The more time you spend in nature, the more animals you will see. When a little bird with a vivid blue mohawk flies by, you’ll be resting at the campsite, listening to the stream and watching deer graze in a neighboring meadow. You didn’t get a good look since it happened so quickly, but that blue will stick with you until you go home and can look it up on the Internet.
A big raptor with a three-foot wingspan and a scarlet tail glides above later. You suddenly desire to learn more about birds. You want to learn how to recognize birds as well as their habitat and migratory patterns. You want to sing their song and locate them, but you’re not sure how.
Birding is an excellent way to interact with nature while camping. And with so many different species, there’s always something new to discover.
To get started with bird watching, there are a few basic steps you may take.
Purchase a birding guide or field book beforehand. The Field Guide to the Birds of North America by National Geographic is an excellent book for beginning birders. Look for booklets and local field guides at the ranger station in your region or destination. Any field guide will teach you what to look for, how to identify birds and give more information about what you’re seeing.
Bird Watching Binoculars
You’ll want to take a closer look now that you have the facts and field guide to assist you to identify the birds. Binoculars are available in a variety of designs, sizes, and pricing ranges. Find a pair that will meet your demands without breaking the cash, depending on your degree of interest.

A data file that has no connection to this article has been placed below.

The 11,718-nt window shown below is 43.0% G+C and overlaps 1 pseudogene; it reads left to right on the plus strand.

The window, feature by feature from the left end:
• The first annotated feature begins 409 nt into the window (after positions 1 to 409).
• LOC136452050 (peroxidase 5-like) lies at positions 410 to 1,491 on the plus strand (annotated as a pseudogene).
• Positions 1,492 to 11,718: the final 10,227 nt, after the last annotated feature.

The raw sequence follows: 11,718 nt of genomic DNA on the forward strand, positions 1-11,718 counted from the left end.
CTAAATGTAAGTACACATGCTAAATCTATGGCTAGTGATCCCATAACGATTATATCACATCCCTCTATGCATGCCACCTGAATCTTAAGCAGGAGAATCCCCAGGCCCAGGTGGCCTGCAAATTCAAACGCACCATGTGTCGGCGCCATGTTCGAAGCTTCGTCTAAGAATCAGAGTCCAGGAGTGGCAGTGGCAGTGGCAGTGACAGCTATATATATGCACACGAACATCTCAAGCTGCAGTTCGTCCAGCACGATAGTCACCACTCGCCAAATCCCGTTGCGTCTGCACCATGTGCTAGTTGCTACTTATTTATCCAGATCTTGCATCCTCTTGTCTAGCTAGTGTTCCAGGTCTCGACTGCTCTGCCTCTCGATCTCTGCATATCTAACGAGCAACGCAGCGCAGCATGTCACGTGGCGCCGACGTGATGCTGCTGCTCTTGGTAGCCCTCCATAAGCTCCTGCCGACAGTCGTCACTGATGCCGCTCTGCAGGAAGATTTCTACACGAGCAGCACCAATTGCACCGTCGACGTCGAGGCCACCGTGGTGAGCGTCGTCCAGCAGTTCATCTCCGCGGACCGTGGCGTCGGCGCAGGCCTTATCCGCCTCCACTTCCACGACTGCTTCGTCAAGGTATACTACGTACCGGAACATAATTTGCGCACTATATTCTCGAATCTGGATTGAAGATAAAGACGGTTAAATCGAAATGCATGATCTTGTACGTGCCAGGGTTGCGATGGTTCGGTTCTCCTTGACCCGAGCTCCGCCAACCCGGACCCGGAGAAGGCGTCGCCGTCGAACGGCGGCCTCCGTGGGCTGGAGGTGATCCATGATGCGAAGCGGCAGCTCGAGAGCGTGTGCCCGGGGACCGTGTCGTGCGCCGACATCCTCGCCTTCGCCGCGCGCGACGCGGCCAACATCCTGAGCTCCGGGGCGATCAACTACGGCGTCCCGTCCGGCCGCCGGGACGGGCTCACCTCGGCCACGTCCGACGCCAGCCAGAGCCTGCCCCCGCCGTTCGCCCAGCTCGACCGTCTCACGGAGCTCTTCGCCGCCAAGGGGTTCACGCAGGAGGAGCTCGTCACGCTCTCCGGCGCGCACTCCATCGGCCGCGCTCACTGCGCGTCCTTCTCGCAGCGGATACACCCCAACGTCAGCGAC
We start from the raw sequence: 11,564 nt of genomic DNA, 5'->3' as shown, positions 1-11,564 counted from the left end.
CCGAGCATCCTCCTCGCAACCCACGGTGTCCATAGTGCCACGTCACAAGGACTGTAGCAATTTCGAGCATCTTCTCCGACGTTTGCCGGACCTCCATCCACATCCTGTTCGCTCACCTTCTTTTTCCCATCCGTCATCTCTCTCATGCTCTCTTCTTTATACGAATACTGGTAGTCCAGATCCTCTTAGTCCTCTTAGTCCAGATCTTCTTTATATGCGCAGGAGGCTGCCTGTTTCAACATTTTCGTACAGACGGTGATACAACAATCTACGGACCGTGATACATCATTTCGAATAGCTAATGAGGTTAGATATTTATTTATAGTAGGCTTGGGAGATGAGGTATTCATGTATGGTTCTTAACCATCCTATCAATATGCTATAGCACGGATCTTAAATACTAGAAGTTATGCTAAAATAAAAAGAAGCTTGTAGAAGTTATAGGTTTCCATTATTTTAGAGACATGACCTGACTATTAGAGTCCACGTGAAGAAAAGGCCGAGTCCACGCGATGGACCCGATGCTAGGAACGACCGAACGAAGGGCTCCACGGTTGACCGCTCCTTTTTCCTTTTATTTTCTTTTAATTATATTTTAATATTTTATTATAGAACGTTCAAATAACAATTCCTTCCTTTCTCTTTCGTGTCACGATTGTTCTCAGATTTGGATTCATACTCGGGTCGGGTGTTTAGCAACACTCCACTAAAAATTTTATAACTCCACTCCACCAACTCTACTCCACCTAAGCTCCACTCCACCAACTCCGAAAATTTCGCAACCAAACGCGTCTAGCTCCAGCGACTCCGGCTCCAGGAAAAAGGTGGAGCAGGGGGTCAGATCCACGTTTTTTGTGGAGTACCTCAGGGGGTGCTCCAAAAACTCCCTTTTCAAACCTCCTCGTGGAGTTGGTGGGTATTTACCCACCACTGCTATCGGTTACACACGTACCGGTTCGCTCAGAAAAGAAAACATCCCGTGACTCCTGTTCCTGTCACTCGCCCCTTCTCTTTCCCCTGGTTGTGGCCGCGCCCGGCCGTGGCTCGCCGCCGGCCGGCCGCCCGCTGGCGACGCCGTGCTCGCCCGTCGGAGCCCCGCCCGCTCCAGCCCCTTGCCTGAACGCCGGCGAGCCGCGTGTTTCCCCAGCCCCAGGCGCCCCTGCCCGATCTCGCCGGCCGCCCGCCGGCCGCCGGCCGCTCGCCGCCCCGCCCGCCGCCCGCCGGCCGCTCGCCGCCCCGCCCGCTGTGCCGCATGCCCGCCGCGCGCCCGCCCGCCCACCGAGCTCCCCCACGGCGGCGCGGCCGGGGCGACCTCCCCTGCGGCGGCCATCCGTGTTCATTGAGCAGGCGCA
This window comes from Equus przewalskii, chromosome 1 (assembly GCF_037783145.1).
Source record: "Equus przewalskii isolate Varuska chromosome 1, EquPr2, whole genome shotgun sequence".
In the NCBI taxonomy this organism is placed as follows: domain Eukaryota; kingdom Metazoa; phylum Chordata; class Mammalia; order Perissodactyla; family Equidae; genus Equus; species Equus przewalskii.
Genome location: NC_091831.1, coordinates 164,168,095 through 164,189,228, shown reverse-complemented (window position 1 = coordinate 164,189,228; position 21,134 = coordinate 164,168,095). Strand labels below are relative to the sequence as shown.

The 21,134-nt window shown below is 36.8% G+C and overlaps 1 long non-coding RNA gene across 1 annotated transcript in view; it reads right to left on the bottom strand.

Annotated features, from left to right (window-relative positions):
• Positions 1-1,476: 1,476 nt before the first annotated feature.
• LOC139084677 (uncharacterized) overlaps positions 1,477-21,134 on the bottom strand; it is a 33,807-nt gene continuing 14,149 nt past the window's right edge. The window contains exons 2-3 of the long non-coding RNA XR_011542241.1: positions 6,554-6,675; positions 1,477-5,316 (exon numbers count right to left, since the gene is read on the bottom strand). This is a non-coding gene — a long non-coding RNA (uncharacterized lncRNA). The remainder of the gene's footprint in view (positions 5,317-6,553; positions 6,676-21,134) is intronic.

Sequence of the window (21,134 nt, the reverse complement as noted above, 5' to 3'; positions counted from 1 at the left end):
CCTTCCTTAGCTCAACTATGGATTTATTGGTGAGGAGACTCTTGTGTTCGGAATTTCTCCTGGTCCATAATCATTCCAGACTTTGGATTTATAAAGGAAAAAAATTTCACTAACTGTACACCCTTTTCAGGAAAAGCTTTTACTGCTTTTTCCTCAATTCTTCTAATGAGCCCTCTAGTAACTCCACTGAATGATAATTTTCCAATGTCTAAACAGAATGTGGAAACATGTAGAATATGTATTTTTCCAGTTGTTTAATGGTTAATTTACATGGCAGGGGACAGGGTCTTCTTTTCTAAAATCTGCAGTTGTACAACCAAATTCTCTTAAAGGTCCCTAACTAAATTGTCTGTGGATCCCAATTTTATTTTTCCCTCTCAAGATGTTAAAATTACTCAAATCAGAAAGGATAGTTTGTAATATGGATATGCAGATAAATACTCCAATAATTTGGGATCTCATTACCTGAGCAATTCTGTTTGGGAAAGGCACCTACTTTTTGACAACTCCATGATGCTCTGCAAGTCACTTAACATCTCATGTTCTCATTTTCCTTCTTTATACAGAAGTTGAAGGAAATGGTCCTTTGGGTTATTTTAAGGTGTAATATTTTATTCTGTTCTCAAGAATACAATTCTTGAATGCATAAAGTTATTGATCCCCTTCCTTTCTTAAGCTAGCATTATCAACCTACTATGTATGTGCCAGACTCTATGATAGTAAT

Consider the intended usage of the binoculars: if you expect to go on long bird-watching walks, a lighter, more portable pair may be preferable. Climate and time of day are more factors to consider. According to Birding-Binoculars.net, amateurs should spend between $100 and $200 on their first pair and then improve as their interest develops and evolves.
Nikon produces a lightweight, waterproof, and reasonably priced pair called the Trailblazer (8×25). They cost about $90 and can be found online or at REI. If you want to wear them on long excursions, update the strap to one that relieves strain on your neck. A Vortex Binocular Harness, for example, costs about $20.
The Bird-Watching Secret
Most of the time, you’ll hear a bird before you see it, and sometimes you won’t see it at all.
There are several online tools and CDs available to help you learn birdcalls, but apps are becoming an increasingly popular tool among birders. The newest version, the iBird Explorer Pro, can recognise a bird sound if you hold your phone up to it. Furthermore, it eliminates the need for guessing in identification. Enter information about your location, the shape and size of the bird, and the environment, and iBird will help you narrow down your options.
On the Job
When you arrive at your birding location or campsite, inquire about birding excursions with the local ranger station or naturalist. Often, these are free excursions that you may sign up for, or you can join more intensive birding expeditions.
Also, look for local bird groups in your region. You’ll learn more rapidly and have a group to share your interest with if you go birding with a group, and preferably with an informed guide.
Buy a diary and start taking notes if you want to become more serious about birding. After viewing the bird, make a few notes, such as:
The bird’s general size and form
Characteristics of the face and beak
Colors and marks that stand out
Size and form of the wings
Patterns of flight
You should also record the location, habitat, and, of course, the bird’s cry.
Plan your next camping trip to a birding hotspot around migratory patterns. A little research, researching, and preparing ahead of time for your next birding vacation will help you optimise your knowledge and experience.